The Food Journal and Food, Nutrition & Science

An alliance between The Lempert Report and The Center for Food Integrity

Child-Care Nutrition

Child-Care Nutrition

Health and Wellness

September 24, 2013

Nutrition at child-care centers needs improvement, according to a study from the University of North Carolina at Chapel Hill and published in the Journal of the Academy of Nutrition and Dietetics. The study found that child-care centers are not serving enough vegetables or whole grains, and serving too many high fat, high sugar items.

Preschool nutrition is of public health significance. Preschool-aged children spend about 25 hours a week in a child-care setting, and therefore consume a substantial amount of their food in these settings. There are a variety of standards for foods offered in child-care settings, ranging from the Child and Adult Care Food Program (CACFP) Meal Pattern Requirements to the Academy of Nutrition and Dietetics’ Benchmarks for Child-Care Programs to the Healthy Eating Index-2005 (HEI-2005).

“Children develop food preferences in early childhood. During this period, many children are in child-care programs where they are introduced to different types of foods and beverages. The food habits they develop at this stage are likely to continue into adolescence and adulthood where it may influence their risk for developing obesity and other chronic diseases,” says Dr. Temitope Erinosho, study co-author. 

For this study, researchers applied the Healthy Eating Index-2005 to assess the quality of foods and beverages offered to 120 preschool children ages 3 to 5 years old in 20 child-care centers in North Carolina between July 2005 and January 2006. The HEI-2005 consists of 12 food components, and each is assigned a score, with total scores ranging from 0-100. For saturated fat, sodium, alcohol and sugars, higher scores indicate lower intakes, which is preferred. For components like fruit, vegetables, milk, and whole grains, high scores indicate higher intakes, which is preferred for those healthier components. The mean total HEI-2005 score was 59.12 – much lower than the optimal score of 100, and indicating a need for better quality of foods offered to children.

While all child-care centers met the maximum scores for milk, and most met the maximum scores for total fruit and whole fruit, mean scores for vegetables, grains, meat/beans and oils were lower than the recommended scores. Mean scores for saturated fat and calories from solid fats and added sugars were higher than they should be.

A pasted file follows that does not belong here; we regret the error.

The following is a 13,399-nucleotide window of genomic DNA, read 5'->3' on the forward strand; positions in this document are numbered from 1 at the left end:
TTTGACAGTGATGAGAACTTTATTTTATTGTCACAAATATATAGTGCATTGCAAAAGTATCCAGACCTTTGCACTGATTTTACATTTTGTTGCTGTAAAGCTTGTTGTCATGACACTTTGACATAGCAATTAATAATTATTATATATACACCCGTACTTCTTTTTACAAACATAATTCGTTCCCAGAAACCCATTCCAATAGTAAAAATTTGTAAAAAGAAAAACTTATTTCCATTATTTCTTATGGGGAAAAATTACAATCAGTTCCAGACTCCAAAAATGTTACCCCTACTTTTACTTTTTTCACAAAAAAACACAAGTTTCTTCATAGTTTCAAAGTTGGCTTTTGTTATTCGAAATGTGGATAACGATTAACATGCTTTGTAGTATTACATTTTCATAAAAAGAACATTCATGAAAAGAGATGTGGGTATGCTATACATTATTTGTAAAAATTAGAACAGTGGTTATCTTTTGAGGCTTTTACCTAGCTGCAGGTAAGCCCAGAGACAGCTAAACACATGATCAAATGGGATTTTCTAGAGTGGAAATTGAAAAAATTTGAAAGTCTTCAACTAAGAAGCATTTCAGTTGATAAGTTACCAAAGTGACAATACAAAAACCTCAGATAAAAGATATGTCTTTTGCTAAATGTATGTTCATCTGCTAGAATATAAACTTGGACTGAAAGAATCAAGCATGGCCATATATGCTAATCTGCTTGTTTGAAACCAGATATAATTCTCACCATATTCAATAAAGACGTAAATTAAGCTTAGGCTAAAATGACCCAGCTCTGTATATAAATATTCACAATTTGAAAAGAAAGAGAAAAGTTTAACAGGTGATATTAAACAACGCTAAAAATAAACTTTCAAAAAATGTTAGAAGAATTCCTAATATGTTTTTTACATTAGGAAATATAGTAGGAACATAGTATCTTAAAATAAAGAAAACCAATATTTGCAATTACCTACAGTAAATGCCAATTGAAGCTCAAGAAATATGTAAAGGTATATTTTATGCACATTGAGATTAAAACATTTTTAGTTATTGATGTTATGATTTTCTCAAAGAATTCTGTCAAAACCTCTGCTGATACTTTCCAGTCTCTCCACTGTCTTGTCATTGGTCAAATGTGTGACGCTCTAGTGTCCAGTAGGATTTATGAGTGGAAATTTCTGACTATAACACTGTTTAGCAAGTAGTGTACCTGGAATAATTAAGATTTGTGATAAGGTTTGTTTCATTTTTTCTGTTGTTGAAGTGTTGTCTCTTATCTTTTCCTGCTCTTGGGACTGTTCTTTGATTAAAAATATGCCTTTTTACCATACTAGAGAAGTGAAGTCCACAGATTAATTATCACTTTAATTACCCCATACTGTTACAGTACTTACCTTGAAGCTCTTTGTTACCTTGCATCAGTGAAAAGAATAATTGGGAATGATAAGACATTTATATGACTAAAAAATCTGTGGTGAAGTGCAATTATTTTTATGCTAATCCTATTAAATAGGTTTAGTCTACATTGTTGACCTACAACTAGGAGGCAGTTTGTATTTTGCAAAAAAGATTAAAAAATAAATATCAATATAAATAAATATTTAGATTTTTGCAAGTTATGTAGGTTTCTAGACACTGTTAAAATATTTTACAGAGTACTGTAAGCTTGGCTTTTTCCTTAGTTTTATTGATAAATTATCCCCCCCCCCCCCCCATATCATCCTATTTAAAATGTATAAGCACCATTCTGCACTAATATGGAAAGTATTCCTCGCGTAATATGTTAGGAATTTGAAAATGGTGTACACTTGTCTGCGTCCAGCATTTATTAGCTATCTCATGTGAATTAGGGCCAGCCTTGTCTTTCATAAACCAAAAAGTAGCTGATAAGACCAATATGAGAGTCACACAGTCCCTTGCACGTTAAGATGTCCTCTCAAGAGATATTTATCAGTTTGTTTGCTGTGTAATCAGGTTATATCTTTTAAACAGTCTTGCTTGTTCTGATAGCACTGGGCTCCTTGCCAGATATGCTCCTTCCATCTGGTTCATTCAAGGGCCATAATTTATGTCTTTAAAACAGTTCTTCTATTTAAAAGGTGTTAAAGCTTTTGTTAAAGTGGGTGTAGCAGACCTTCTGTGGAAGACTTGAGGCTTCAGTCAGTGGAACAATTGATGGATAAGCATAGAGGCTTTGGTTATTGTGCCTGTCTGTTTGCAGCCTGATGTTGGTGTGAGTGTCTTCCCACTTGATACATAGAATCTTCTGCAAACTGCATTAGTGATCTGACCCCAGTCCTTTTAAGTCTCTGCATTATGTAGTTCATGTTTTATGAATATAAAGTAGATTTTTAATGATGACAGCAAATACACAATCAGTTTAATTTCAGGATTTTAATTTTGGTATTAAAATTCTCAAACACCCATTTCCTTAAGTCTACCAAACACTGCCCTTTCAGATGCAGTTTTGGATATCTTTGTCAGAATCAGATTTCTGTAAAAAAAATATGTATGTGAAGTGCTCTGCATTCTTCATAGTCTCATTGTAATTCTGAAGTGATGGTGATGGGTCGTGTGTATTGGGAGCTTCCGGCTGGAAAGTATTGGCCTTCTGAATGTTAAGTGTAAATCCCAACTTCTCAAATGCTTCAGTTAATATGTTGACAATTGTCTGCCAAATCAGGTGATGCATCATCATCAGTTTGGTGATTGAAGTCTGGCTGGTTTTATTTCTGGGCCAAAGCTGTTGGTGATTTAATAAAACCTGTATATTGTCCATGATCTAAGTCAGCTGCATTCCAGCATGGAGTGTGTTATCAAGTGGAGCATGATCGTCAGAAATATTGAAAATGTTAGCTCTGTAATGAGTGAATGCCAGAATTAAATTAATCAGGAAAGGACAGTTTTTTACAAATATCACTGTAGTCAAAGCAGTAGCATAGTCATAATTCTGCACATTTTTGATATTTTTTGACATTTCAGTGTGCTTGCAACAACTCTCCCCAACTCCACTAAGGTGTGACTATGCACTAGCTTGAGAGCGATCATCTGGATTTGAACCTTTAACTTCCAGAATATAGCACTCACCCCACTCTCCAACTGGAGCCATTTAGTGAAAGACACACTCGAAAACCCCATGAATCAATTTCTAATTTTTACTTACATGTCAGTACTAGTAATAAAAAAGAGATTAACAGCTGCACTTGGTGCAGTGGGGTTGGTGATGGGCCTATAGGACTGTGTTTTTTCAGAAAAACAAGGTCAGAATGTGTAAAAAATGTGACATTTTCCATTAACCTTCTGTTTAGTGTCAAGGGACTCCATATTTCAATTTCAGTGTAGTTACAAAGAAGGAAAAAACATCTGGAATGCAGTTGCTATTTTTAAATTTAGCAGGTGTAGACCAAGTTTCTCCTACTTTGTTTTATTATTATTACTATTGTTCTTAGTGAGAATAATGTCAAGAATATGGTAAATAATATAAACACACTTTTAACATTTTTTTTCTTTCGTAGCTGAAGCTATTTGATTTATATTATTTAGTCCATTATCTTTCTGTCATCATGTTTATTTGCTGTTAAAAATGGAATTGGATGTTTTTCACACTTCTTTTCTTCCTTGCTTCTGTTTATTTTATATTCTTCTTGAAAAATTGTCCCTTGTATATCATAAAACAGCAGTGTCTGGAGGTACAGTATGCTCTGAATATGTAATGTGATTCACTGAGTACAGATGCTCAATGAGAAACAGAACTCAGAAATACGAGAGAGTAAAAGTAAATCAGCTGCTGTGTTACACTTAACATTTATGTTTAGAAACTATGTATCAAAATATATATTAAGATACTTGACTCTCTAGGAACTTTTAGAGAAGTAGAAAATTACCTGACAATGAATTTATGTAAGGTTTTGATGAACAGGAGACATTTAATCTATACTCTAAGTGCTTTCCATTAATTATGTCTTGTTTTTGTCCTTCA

This study is consistent with prior studies on the topic, which also found that child-care nutrition is not living up to recommended standards. One Journal study in particular by Briley and colleagues (1999) found that child-care centers typically serve milk, cheese, bread, fruits, crackers, cookies and cold cereal, and that they rarely serve vegetables or provide a variety of foods. Unfortunately, this current study reveals that not a lot has changed. 

“While there have been a few studies that have examined foods and beverages offered and consumed in child care centers, efforts to intervene to promote healthy food environments in child-care settings have only been within the past decade or so. Micronutrients, such as iron and vitamin A are needed for cognitive function. If foods offered to children do not supply the recommended amounts of these micronutrients, and children are not making up for these deficiencies in foods consumed at home, their cognitive development and learning skills may be impacted negatively. Such children may be at risk for not reaching their full academic potential in the long-term,” says Erinosho.

Erinosho suggests that child-care centers make environmental changes to improve the quality of the food they offering to preschoolers. For example, child-care centers should provide a variety of dark green and orange vegetables and legumes, increase whole grains by substituting brown rice for white rice, and offer more whole wheat options. Centers can also increase access to lean meats and fish, provide more beans (like black beans and chickpeas), and cook with nonhydrogenated vegetable oils. 

There is also the need to improve the meal requirements for child care centers, as indicated in a recent report by the Institute of Medicine (IOM). The CACFP, which is the federally-funded food program that reimburses centers for providing meals/snacks to children, does not prevent centers from providing additional non-nutritious meals and snacks for which they do not seek reimbursement. The IOM report therefore recommended, among other things, increased emphasis on limiting foods high in solid fats and added sugars (like cake and cookies). Actual changes to the CACFP requirements are expected to be released soon.

Another helpful way to get kids on board with improving their nutrition is to encourage the caretakers at child-care centers to eat healthier foods with the children. Modeling, both at child-care centers, and in the home, by parents, can go a long way toward helping children develop healthy eating patterns to last a lifetime. 

“Children learn from their caregivers (parents, and child care providers) and also tend to copy what they see their caregivers doing. Studies have shown that modeling healthy eating behaviors is associated with increased intake of healthful foods such as fruits and vegetables in young children,” adds Erinosho.

Lastly, nutrition professionals can work with child-care centers to develop programs for parents and staff to educate them about the importance of healthful eating behaviors and, most importantly, how to encourage and model such behaviors. They can also work with policy makers to develop policies for child-care centers that promote healthy behaviors and prevent the marketing of unhealthy foods to children in child-care settings.